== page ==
By Clara Denina/Reuters
LONDON (Reuters) - Gold fell for a second straight day on Tuesday as global equities rallied on easing political uncertainty in Britain and hopes for more economic stimulus, which in turn curbed demand for assets perceived as a safe haven.
Spot gold was down 0.6 percent at $1,347.56 an ounce by 1201 GMT after losing nearly 1 percent on Monday, which was its biggest decline in almost two weeks.
U.S. gold was down $7.90 at $1,348.80.
"Tensions in Britain are easing for now, as the country will soon have a new prime minister," ActivTrades chief analyst Carlo Alberto de Casa said.
"With the British pound gaining some ground, demand for gold and other safe havens is decreasing," he said, adding that the next support level for gold would be around $1,340.
Gold has gained about $100 an ounce since the United Kingdom voted to leave the European Union, with worried investors piling their cash into safe-haven assets.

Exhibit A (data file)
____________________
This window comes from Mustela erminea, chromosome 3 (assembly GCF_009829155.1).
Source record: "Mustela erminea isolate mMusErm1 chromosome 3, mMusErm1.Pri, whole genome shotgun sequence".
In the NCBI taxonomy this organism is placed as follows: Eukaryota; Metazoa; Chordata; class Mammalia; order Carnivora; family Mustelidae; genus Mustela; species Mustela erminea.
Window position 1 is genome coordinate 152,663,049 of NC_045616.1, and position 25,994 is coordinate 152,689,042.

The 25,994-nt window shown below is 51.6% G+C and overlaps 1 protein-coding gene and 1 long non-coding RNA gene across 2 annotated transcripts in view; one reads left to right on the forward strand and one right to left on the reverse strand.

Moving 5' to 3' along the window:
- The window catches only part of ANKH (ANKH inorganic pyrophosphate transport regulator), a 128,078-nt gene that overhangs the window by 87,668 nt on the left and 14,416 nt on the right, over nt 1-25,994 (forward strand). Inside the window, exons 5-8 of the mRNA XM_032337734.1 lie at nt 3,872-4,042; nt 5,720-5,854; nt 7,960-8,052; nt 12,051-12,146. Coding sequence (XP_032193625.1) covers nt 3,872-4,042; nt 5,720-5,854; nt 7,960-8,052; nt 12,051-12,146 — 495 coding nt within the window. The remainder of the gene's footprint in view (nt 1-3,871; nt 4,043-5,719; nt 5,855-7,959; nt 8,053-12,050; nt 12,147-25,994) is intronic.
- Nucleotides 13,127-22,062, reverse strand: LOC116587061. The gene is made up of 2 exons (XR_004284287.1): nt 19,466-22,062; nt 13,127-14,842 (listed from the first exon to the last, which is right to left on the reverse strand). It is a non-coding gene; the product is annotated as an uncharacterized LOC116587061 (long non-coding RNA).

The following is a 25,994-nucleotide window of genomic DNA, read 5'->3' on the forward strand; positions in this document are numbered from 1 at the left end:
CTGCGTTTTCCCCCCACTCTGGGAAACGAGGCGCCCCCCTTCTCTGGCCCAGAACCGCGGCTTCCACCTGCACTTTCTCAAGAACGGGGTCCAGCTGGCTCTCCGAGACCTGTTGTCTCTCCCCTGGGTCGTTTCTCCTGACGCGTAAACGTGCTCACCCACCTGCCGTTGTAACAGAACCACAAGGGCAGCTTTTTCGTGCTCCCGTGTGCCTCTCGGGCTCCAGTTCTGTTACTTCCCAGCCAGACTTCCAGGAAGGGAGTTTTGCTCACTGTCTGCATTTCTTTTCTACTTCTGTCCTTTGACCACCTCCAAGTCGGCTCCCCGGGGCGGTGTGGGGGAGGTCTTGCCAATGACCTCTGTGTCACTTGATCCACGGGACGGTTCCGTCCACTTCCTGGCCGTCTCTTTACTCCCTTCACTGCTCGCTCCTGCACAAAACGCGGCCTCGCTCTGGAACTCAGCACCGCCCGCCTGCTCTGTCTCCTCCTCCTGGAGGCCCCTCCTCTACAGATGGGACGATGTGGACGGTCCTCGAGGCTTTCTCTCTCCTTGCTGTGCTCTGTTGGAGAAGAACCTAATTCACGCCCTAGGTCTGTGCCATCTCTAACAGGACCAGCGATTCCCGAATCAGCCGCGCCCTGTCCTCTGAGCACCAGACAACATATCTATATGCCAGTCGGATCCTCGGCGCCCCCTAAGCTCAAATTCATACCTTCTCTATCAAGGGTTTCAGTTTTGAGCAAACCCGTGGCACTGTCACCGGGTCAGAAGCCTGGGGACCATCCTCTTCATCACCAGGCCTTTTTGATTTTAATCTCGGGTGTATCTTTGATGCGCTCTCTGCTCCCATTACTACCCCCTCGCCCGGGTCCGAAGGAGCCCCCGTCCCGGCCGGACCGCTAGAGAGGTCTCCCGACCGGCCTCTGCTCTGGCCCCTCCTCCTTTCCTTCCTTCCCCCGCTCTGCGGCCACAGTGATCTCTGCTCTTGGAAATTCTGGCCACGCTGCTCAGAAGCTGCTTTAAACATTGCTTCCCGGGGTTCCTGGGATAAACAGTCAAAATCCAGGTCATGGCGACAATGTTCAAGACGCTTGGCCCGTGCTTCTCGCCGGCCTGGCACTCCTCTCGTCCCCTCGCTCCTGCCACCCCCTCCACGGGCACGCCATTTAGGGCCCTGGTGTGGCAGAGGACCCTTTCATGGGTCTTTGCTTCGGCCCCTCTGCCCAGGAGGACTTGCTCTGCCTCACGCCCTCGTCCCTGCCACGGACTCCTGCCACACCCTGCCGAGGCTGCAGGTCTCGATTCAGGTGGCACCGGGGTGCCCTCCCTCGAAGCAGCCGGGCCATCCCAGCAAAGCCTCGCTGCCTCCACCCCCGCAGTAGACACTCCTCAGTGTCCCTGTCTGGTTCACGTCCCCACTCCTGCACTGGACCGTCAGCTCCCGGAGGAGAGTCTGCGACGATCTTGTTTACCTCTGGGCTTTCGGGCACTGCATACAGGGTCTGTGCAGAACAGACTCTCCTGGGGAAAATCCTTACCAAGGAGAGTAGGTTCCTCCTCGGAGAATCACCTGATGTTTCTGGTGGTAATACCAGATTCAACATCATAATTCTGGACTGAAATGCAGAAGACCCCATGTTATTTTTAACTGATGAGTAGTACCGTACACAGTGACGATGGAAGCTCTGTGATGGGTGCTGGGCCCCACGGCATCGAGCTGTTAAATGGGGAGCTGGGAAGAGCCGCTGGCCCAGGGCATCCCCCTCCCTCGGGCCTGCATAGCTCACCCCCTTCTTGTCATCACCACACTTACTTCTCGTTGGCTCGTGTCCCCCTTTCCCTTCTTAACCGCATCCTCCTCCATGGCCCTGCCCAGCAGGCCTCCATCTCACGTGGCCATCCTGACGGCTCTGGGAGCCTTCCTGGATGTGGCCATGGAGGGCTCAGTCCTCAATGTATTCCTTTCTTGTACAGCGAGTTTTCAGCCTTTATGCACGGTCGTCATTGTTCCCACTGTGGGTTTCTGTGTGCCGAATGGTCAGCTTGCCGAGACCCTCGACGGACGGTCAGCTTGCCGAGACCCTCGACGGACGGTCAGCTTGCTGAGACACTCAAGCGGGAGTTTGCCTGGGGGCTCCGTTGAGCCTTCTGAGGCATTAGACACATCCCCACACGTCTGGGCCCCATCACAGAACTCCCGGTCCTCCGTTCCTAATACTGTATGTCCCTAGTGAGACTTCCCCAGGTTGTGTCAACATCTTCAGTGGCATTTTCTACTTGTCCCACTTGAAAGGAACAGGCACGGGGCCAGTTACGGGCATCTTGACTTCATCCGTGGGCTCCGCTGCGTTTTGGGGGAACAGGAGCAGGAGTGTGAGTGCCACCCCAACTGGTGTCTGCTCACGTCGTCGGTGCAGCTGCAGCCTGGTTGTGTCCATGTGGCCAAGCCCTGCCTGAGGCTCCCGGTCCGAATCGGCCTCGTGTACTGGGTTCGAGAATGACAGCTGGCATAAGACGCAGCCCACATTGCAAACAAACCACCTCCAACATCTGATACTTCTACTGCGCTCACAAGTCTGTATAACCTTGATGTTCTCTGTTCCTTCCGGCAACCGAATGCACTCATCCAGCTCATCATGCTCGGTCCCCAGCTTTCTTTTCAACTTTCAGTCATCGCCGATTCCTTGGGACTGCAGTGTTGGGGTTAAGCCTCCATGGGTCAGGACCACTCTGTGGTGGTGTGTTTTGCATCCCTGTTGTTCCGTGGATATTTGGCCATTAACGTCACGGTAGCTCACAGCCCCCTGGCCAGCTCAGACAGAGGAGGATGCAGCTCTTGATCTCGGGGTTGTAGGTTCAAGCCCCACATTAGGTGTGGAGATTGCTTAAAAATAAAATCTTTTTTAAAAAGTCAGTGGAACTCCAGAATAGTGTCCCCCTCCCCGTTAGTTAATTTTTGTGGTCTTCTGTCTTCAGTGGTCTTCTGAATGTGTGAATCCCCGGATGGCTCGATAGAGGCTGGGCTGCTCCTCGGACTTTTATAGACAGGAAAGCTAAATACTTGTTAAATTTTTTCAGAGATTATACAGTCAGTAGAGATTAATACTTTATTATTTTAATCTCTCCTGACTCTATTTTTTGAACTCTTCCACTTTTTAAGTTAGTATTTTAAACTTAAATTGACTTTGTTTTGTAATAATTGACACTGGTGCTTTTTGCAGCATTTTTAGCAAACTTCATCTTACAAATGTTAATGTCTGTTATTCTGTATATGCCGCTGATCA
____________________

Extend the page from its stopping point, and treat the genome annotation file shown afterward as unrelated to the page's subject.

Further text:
However, Asian stocks hit a 2-1/2 month peak on Tuesday and European shares were on track for a fourth straight day of gains on hopes of more stimulus from global policymakers. [MKTS/GLOB]
Japan's ruling coalition fanned expectations of more fiscal stimulus, while the Bank of England could cut rates as soon as Thursday following its monthly policy meeting.
Markets were also assessing whether the latest U.S. jobs data has boosted the prospects for an interest rate increase by the U.S. Federal Reserve.
Gold came under pressure after strong U.S. non-farm payrolls data on Friday boosted some expectations for a U.S. rate rise.
Kansas City Federal Reserve President Esther George said on Monday that U.S. interest rates were too low and signalled that she could be ready to resume her push within the Fed's rate-setting committee for increases.